Green With Envy In The Google Game - The problem is...
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The problem is that webmasters are selling an intangible asset that is wholly owned by Google and maintained for "Google's benefit." Webmasters are selling this Google asset, but Google will not receive any of the proceeds from that sale.
As a result, Cutts suggested that webmasters should use some method that Google's spider can use to recognize and distinguish "paid links" from "given links." Since Google's algorithm is based on the theory that links are given to websites that deserve those links, the paid links on high PageRank pages can really skew Google's PageRank values and its organic search results.
Here Is Where It Gets Ugly
Both honest and dishonest people inhabit this Internet.
Google wants webmasters who are selling links to distinguish paid links from given links, so that Google can ignore "links purchased to influence PageRank."
If honest people distinguish paid links in a way that Google can recognize, then the market demand for those links will dry up. Once the PageRank value of a link is taken away from the buyer, the buyer will be forced to purchase links based only on the traffic that the specific web page receives. If all paid link decisions were based only on a web page's traffic, then the market value of a link would be decimated.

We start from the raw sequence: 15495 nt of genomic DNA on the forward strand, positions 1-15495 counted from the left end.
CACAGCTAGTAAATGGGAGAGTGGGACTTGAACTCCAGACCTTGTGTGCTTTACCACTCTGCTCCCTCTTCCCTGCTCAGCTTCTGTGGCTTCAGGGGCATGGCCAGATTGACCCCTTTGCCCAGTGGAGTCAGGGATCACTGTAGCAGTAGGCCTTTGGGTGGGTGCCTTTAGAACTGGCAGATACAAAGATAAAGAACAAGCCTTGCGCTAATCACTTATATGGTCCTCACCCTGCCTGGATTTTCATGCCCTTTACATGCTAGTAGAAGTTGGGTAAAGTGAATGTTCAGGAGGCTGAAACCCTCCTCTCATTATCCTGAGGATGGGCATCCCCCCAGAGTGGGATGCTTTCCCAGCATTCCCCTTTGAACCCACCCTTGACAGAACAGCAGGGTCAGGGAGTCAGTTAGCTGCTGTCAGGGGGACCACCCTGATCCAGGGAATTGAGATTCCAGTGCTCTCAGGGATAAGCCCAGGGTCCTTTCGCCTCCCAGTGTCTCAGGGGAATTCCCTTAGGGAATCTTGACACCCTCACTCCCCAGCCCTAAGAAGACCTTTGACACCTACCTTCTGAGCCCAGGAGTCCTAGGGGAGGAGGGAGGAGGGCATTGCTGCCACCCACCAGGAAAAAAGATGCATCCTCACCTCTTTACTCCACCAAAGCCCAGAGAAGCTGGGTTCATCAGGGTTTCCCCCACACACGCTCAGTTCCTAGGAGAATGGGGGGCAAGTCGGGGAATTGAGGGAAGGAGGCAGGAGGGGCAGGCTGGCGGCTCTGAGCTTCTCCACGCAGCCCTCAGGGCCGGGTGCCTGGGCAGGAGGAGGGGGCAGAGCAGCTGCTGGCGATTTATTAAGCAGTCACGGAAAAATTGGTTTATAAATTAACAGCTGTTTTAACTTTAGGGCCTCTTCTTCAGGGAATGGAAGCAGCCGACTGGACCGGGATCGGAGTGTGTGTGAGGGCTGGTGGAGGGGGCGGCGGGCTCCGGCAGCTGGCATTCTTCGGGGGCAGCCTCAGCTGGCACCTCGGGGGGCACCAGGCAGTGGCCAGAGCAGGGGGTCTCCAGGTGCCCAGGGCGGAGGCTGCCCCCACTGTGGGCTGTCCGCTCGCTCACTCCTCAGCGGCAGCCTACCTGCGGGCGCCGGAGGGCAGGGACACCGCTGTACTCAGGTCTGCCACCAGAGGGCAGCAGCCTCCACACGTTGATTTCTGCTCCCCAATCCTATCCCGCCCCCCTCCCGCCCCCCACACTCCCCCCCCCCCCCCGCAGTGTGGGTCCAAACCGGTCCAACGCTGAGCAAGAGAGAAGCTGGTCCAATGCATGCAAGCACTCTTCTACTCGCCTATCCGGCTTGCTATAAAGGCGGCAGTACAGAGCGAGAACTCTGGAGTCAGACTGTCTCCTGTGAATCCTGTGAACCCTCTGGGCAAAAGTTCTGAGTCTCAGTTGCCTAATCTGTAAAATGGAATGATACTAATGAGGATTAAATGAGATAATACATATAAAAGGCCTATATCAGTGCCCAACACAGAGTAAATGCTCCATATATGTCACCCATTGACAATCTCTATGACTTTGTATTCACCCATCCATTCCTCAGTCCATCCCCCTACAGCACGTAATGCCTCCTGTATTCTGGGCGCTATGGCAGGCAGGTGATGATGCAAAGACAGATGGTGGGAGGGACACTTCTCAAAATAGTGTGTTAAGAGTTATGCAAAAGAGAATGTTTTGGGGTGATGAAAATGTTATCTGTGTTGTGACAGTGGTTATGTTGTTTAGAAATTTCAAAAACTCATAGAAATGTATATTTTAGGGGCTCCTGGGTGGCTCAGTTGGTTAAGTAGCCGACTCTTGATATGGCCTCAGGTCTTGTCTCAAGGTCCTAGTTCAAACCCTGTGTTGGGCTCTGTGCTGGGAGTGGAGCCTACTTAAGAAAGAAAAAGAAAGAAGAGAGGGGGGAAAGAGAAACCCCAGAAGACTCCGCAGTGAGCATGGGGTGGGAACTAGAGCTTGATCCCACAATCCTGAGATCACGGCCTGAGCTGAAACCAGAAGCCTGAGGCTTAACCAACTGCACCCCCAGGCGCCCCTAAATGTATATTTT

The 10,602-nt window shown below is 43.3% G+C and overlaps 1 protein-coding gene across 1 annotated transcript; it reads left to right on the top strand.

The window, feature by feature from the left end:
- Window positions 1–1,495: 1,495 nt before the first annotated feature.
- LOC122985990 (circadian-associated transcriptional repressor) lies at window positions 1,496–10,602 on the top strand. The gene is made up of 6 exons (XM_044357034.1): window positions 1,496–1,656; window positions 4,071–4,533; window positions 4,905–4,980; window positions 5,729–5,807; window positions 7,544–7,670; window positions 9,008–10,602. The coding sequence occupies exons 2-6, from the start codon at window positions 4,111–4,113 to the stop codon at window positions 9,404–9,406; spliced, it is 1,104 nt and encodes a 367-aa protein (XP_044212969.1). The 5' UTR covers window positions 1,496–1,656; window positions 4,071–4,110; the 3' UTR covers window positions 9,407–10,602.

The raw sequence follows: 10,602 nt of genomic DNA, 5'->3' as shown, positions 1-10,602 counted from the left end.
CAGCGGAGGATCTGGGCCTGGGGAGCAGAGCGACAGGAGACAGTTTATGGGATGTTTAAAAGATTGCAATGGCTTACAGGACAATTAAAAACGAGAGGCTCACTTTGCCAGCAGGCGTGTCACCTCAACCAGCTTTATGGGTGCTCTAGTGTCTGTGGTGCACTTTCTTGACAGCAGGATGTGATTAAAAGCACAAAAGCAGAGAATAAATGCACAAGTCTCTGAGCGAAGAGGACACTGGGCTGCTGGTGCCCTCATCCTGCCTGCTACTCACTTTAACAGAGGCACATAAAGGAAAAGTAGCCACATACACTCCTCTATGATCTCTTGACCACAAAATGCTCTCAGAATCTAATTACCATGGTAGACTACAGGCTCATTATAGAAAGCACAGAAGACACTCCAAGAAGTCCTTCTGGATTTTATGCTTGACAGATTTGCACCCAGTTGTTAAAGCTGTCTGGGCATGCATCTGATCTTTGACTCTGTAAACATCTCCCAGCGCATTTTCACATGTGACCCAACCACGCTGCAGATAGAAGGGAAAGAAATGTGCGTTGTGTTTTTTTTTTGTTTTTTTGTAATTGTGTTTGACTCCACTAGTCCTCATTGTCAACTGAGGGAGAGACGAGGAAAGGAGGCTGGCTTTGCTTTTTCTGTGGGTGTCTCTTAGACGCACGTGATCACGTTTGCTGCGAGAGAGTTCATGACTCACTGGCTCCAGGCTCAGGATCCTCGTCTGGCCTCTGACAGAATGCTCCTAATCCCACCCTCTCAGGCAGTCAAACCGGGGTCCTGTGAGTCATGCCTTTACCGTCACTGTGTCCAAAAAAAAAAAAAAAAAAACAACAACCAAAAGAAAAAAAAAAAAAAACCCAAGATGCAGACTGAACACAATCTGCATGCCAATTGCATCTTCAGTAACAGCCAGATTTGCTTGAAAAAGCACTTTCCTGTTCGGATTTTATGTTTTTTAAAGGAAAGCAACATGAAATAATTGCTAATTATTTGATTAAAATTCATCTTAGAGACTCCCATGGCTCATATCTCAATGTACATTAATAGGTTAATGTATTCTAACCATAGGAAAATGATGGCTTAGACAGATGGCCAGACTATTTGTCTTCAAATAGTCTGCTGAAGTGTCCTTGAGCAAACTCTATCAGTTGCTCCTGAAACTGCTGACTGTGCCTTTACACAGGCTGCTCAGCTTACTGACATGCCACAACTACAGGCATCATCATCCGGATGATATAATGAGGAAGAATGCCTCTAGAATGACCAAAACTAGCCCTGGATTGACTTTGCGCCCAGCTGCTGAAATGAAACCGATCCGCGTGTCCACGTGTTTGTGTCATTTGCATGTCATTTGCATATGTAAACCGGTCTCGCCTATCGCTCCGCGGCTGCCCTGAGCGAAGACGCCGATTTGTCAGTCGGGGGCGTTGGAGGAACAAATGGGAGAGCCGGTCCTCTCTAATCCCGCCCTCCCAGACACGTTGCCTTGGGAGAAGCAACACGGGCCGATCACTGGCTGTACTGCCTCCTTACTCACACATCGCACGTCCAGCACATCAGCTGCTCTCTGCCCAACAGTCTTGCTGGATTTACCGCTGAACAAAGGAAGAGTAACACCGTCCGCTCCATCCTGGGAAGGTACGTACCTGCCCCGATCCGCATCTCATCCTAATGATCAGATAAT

Once a webmaster tells his link-buying customers that his or her links will no longer carry PageRank value to the buyer's website, then the value of that link will drop in most cases by 80% or more. Why would a webmaster want to reduce the market value of his links by 80%?
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